When the matter came up for the second time in October 1996, during a City Council meeting, Anne Kilkenny, a Wasilla housewife who often attends council meetings, was there.
Like many Alaskans, Kilkenny calls the governor by her first name.
"Sarah said to Mary Ellen, 'What would your response be if I asked you to remove some books from the collection?" Kilkenny said.
"I was shocked. Mary Ellen sat up straight and said something along the line of, 'The books in the Wasilla Library collection were selected on the basis of national selection criteria for libraries of this size, and I would absolutely resist all efforts to ban books.'"
Palin didn't mention specific books at that meeting, Kilkenny said.
Palin herself, questioned at the time, called her inquiries rhetorical and simply part of a policy discussion with a department head "about understanding and following administration agendas," according to the Frontiersman article.
Were any books censored banned? June Pinell-Stephens, chairwoman of the Alaska Library Association's Intellectual Freedom Committee since 1984, checked her files Wednesday and came up empty-handed.
Pinell-Stephens also had no record of any phone conversations with Emmons about the issue back then. Emmons was president of the Alaska Library Association at the time.Books may not have been pulled from library shelves, but there were other repercussions for Emmons.
Four days before the exchange at the City Council, Emmons got a letter from Palin asking for her resignation. Similar letters went to police chief Irl Stambaugh, public works director Jack Felton and finance director Duane Dvorak. John Cooper, a fifth director, resigned after Palin eliminated his job overseeing the city museum.
Palin told the Anchorage Daily News then that the letters were just a test of loyalty as she took on the mayor's job, which she'd won from three-term mayor John Stein in a hard-fought election. Stein had hired many of the department heads. Both Emmons and Stambaugh had publicly supported him against Palin.
Emmons survived the loyalty test and a second one a few months later. She resigned in August 1999, two months before Palin was voted in for a second mayoral term.
Palin's excuses are bullshit, of course. Why would someone repeatedly ask about banning books from the town library, and how would preventing adults for reading books selected according to standard criteria possibly be part of a normal mayor's "administrative agenda"? And firing someone is not a "test of loyalty." It's punishment for perceived disloyalty. But let's pretend for just a moment.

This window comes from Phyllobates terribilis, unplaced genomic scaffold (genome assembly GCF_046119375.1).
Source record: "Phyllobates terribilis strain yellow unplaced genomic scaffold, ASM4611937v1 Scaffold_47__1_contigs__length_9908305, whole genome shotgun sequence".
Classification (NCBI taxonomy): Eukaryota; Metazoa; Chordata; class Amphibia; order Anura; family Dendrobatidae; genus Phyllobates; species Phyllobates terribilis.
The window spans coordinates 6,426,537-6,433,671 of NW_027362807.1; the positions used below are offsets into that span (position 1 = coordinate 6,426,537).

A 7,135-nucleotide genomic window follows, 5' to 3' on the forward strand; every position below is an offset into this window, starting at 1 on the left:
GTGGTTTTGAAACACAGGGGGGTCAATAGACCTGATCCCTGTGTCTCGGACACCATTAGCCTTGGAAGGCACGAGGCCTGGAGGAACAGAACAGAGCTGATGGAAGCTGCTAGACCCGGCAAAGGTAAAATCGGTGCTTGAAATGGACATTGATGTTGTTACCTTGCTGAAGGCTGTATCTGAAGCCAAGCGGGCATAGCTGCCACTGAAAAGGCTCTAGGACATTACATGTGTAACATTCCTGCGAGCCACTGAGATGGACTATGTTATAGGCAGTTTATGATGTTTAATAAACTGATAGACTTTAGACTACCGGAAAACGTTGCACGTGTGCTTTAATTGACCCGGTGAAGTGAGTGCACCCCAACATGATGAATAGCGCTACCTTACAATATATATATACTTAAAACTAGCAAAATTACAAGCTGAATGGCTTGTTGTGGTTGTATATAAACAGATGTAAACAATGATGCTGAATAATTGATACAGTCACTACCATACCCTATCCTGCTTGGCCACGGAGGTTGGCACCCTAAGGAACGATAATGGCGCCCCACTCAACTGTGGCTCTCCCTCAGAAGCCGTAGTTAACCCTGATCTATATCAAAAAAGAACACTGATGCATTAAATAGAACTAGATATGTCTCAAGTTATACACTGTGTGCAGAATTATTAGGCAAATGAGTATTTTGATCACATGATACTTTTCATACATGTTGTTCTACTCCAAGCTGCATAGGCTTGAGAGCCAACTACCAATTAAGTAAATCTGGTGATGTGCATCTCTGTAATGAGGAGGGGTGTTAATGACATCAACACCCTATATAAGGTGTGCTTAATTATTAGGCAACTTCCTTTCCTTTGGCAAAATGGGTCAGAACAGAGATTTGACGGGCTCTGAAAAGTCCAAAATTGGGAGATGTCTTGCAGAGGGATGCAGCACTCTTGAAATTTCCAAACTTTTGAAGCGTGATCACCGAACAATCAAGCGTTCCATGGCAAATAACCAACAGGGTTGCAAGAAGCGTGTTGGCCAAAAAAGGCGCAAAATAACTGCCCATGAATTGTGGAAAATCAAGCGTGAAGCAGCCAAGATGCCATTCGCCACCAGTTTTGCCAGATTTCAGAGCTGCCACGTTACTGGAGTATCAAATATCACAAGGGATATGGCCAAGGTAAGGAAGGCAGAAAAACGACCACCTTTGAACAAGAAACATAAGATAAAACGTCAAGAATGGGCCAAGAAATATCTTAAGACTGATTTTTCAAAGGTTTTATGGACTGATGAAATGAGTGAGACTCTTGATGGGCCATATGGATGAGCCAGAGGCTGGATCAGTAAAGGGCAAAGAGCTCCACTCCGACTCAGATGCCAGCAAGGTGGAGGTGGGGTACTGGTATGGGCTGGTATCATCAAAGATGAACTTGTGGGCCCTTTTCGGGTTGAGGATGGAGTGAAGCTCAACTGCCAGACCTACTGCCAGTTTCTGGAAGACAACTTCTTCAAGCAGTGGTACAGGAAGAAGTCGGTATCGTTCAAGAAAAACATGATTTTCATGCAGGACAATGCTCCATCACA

According to Palin herself, she thinks tests of loyalty are acceptable. She thinks firing someone – or going through the motions of doing so – as a 'test of loyalty' is acceptable (although Stambaugh stayed fired). To Palin, loyalty to her personally is more important than loyalty to the town or one's duty (shades of Bush and many other authoritarians). I don't know about Stambaugh, but Emmons was doing exactly what she should have been doing as a librarian, and given that she was reinstated due to public outcry, apparently the people of Wasilla agreed. Palin hasn't said anything like, "It was my first real position of power, and I misused it when my ego got involved. I'm sorry, and I've tried to do much better since." She shows no signs of learning from the incident in terms of morality or leadership; in fact, she's repeated the pattern.
Palin abused her authority, and then lied about it. She's done the same in trying to get he ex brother-in-law fired. She's brazenly lied, repeatedly, about saying "Thanks but no thanks on that Bridge to Nowhere." She's presented a false image of an anti-earmark crusader. She left Wasilla burdened with at least 12 million in debt. She's hiding away so as not to be challenged on her lies or her lack of knowledge, qualifications and competence. Her fringe views on abortion and global warming need to be exposed, but her track record reveals serious character issues as well. Palin's just one more in a long chain of conservative authoritarians and liars, but as always, the GOP's trying to do what they'll pulled off so often in the past - sell what they view as an appealing package to hide extremist policies.
(Cross-posted at The Blue Herald)